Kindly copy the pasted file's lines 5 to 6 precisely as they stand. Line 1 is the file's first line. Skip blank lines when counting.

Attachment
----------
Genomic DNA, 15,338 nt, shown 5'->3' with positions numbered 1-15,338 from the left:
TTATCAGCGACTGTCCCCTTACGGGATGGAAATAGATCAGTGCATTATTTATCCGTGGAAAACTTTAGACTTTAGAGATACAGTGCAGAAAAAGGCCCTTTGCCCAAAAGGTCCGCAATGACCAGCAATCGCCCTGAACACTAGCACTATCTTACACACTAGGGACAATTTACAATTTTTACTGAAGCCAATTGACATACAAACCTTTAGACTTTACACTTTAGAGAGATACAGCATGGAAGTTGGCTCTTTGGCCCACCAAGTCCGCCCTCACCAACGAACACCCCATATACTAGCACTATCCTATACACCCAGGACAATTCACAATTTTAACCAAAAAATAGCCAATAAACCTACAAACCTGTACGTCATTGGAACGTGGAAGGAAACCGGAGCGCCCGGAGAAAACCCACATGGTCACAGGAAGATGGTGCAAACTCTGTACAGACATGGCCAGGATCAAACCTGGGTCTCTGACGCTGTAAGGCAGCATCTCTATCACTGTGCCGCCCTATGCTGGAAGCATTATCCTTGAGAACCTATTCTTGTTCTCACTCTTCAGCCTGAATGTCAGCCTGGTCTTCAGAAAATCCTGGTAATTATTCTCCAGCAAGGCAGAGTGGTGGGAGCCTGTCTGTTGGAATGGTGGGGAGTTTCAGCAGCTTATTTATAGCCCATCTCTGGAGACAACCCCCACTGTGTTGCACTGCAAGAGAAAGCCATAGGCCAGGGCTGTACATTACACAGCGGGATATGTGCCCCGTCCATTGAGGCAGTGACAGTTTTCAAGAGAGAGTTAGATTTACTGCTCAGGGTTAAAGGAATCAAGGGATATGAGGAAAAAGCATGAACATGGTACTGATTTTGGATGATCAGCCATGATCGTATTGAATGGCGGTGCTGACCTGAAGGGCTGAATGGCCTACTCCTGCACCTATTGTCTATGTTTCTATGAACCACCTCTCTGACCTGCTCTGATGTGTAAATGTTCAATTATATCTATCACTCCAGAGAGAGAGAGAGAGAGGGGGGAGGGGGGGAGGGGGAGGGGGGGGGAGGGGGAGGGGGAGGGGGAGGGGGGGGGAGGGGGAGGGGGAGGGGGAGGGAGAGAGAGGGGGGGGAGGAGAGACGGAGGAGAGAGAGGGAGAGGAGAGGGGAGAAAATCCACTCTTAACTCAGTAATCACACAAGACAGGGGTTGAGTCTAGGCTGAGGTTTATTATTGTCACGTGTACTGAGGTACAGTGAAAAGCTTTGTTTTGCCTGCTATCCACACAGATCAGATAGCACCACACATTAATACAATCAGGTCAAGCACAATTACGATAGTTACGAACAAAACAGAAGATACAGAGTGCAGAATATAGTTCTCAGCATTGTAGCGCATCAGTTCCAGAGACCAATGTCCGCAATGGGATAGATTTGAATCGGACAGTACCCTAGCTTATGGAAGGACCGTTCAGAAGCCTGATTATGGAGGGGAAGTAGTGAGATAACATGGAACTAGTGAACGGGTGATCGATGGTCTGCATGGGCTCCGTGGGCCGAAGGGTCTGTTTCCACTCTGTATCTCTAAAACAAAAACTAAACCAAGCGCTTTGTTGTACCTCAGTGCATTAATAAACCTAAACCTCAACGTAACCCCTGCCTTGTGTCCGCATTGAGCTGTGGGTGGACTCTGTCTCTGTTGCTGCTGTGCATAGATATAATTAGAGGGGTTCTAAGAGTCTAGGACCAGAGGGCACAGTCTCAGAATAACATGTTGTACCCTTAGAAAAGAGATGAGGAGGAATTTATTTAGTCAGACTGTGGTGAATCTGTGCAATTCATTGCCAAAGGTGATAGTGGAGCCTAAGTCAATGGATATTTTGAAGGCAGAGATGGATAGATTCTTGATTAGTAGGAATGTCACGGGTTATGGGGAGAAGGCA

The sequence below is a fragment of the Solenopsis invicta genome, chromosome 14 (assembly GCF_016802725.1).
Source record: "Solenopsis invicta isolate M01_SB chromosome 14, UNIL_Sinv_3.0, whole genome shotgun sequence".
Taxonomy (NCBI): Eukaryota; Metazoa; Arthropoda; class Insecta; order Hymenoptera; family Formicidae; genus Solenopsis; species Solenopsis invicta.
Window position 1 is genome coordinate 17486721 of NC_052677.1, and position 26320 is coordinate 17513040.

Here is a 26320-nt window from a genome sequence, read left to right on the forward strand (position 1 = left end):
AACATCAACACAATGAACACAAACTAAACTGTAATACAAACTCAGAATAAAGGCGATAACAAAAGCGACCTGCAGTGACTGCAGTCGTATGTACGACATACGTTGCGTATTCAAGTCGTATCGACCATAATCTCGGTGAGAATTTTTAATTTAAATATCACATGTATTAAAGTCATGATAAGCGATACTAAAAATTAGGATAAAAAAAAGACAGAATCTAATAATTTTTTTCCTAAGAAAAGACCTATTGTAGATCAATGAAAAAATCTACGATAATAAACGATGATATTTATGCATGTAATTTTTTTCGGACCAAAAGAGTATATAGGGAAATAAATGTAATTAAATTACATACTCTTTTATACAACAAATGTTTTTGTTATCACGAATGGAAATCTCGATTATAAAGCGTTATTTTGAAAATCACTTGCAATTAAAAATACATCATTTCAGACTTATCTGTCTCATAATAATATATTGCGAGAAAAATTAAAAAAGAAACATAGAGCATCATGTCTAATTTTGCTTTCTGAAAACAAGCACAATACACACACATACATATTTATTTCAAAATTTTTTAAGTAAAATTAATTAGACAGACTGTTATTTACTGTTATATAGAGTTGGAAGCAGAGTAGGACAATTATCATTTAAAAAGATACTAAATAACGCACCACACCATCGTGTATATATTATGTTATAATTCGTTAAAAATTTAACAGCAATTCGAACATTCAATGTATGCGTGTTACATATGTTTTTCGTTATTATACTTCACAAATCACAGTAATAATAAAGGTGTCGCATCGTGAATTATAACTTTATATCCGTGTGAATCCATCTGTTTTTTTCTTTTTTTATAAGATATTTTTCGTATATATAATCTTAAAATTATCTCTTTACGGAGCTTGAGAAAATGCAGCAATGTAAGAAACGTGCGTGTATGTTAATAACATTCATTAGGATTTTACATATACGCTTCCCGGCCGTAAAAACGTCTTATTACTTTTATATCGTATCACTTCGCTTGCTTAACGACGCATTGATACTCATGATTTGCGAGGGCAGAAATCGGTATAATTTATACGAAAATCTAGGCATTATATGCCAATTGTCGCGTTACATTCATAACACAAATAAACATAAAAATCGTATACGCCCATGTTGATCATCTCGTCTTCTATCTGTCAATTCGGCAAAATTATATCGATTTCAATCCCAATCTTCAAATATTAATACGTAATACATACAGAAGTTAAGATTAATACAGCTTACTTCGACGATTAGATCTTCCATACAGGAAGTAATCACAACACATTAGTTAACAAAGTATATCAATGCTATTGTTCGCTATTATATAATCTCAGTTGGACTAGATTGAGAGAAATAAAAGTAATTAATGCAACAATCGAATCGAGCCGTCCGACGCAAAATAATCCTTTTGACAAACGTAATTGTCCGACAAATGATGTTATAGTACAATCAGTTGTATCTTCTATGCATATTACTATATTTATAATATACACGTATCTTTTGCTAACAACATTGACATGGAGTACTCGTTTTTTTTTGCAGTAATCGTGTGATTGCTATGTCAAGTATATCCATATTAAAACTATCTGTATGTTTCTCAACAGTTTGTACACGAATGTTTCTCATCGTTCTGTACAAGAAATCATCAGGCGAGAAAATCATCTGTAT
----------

Taxonomy (NCBI): Eukaryota; Metazoa; Arthropoda; class Insecta; order Hymenoptera; family Formicidae; genus Solenopsis; species Solenopsis invicta.
Window position 1 is genome coordinate 17486721 of NC_052677.1, and position 26320 is coordinate 17513040.